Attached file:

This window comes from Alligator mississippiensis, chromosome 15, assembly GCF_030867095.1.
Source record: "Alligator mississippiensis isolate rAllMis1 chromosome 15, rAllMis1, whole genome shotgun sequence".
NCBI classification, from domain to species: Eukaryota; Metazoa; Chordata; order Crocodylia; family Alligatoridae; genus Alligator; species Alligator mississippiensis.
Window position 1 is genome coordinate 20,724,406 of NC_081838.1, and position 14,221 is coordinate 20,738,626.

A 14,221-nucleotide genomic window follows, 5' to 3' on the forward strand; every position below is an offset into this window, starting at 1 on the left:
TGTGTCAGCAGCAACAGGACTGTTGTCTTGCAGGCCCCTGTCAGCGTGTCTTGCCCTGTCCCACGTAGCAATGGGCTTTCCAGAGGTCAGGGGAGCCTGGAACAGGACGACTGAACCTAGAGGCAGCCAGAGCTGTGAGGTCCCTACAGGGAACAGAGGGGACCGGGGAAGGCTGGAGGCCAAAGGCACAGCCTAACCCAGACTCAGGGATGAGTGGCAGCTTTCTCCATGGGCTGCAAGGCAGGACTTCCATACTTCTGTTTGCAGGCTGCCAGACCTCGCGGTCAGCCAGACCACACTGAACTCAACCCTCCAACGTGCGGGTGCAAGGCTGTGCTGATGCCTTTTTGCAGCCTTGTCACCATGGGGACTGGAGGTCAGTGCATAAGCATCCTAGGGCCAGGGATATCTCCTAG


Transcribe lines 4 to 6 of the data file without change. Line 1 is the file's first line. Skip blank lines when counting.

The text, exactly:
Window position 1 is genome coordinate 20,724,406 of NC_081838.1, and position 14,221 is coordinate 20,738,626.

A 14,221-nucleotide genomic window follows, 5' to 3' on the forward strand; every position below is an offset into this window, starting at 1 on the left:
TGTGTCAGCAGCAACAGGACTGTTGTCTTGCAGGCCCCTGTCAGCGTGTCTTGCCCTGTCCCACGTAGCAATGGGCTTTCCAGAGGTCAGGGGAGCCTGGAACAGGACGACTGAACCTAGAGGCAGCCAGAGCTGTGAGGTCCCTACAGGGAACAGAGGGGACCGGGGAAGGCTGGAGGCCAAAGGCACAGCCTAACCCAGACTCAGGGATGAGTGGCAGCTTTCTCCATGGGCTGCAAGGCAGGACTTCCATACTTCTGTTTGCAGGCTGCCAGACCTCGCGGTCAGCCAGACCACACTGAACTCAACCCTCCAACGTGCGGGTGCAAGGCTGTGCTGATGCCTTTTTGCAGCCTTGTCACCATGGGGACTGGAGGTCAGTGCATAAGCATCCTAGGGCCAGGGATATCTCCTAG